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  • A Fourteen-Year Second World War?! November 29, 2015

    Author: Beach Combing | in : Contemporary , trackback

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    Strangehistory recently featured the longest European war of the twentieth century, that between Greece and Albania (1940-1987). While looking at this Beach was intrigued, nay amazed by the true duration of the Second World War. In fact, this morning his room has taken on a strange orange sheen. For example, how long was Britain at war with Germany. 1939-1945, of course? Cue, grating sound like that heard on television quiz shows when a wrong answer is proffered. Britain was actually at war with Germany from 1939-1951, when the different sides finally got around to signing a peace treaty. In fact, most of the major Allies including Norway, the US, the fighting Dominions, and the Netherlands continued to be legally at war with Germany until 1951 as well. So the Second World War actually lasted for a dozen years? Well, technically even longer because the Soviet Union took until 1955 to sign a peace treaty with West Germany. That means that Germany and the Soviet Union were at war from 1941 to 1955: fourteen long years!

    Why did it take the various powers so long to actually put biro to paper? It was not Germany’s fault: or rather it was not either Germanys fault as by this date there were two of them. In fact, Germany/the Germanies had been keen to sign peace treaties with all the powers and end the occupation, or rather turn occupying troops into guardians against the opposing superpowers, and yet it never happened. The bottom line was that the ongoing state of war gave ‘the Allies’ by then, of course, fighting like rabid dogs among themselves, a solid legal reason to stay in Germany on their own terms; and, in the case of the Soviet Union, it gave that country a little longer to appropriate whatever tidbits of German industry it could carry back to the wrong side of the Urals. In fact, the war only came to an end because in 1951 for the Western Allies it was important to back West Germany, and to integrate West German manpower into NATO. If the Soviet Union hadn’t been growling the war could have stretched on to the release of Sergeant Peppers.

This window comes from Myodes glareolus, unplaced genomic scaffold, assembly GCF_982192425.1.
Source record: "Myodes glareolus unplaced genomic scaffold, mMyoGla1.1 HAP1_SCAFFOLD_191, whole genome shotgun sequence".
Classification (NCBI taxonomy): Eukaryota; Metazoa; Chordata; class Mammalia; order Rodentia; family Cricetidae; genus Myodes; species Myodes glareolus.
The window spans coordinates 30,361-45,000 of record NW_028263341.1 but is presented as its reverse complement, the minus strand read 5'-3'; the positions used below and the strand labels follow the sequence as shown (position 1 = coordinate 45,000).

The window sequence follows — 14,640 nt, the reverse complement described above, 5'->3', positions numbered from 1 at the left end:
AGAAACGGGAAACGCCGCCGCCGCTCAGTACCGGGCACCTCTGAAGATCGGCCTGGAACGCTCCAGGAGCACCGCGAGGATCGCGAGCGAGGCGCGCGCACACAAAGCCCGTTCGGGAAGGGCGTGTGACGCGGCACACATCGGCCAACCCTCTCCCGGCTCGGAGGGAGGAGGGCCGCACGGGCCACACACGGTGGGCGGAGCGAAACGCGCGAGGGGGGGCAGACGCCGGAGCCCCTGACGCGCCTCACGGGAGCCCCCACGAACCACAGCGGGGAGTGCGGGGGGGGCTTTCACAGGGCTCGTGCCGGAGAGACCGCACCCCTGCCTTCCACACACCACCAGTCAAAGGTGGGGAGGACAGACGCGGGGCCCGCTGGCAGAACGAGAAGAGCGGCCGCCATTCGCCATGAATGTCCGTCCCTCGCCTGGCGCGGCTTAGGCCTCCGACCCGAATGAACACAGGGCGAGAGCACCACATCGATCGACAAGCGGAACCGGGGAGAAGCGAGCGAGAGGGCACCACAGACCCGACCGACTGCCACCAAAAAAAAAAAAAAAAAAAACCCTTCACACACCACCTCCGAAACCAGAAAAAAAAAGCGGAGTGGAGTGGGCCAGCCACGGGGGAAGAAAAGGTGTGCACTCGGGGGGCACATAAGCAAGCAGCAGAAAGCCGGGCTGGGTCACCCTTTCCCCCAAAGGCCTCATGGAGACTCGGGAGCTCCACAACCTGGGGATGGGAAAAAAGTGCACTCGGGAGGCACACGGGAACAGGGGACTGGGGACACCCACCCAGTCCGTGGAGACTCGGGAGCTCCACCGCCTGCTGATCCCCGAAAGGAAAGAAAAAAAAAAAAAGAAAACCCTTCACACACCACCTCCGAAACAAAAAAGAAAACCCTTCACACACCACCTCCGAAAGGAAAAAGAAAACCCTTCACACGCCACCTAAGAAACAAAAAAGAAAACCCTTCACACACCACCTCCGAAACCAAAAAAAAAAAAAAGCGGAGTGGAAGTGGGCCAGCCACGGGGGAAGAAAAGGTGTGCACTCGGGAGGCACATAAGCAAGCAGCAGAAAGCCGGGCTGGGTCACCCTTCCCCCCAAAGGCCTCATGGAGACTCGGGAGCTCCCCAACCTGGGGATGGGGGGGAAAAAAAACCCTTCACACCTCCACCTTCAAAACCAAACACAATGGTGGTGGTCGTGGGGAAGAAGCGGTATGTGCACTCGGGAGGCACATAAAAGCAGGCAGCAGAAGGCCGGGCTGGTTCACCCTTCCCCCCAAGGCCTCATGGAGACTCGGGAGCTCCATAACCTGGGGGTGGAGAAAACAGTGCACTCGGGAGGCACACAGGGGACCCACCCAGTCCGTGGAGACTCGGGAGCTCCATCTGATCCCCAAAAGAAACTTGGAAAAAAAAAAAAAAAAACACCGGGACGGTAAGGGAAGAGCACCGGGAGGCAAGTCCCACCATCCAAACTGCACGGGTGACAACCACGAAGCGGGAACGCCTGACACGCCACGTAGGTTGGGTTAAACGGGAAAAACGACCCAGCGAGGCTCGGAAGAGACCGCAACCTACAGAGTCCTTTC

If you are thinking that this is perhaps all lawyer talk, consider that the last German prisoners of war were only sent back from the Soviet Union in 1955 and 1956 (about 15,000) : note that there were some later ‘unofficial’ releases.

    Beach doubts that even his exceptional readers can beat a fourteen year second world war? Drbeachcombing AT yahoo DOT com

    30 Nov 2015: An old friend of the blog, Sébastien writes: As an aside, it could be written about your post “A fourteen-Year Second World War” that legally WW1 ended only the 28th of June 1919 and the signature of the treaty of Versailles, so the blockade of Germany was enforced until the following day infuriating Germans, making a few thousands victims of hunger more and helping to create the myth of the diktat.’ Thanks Seb!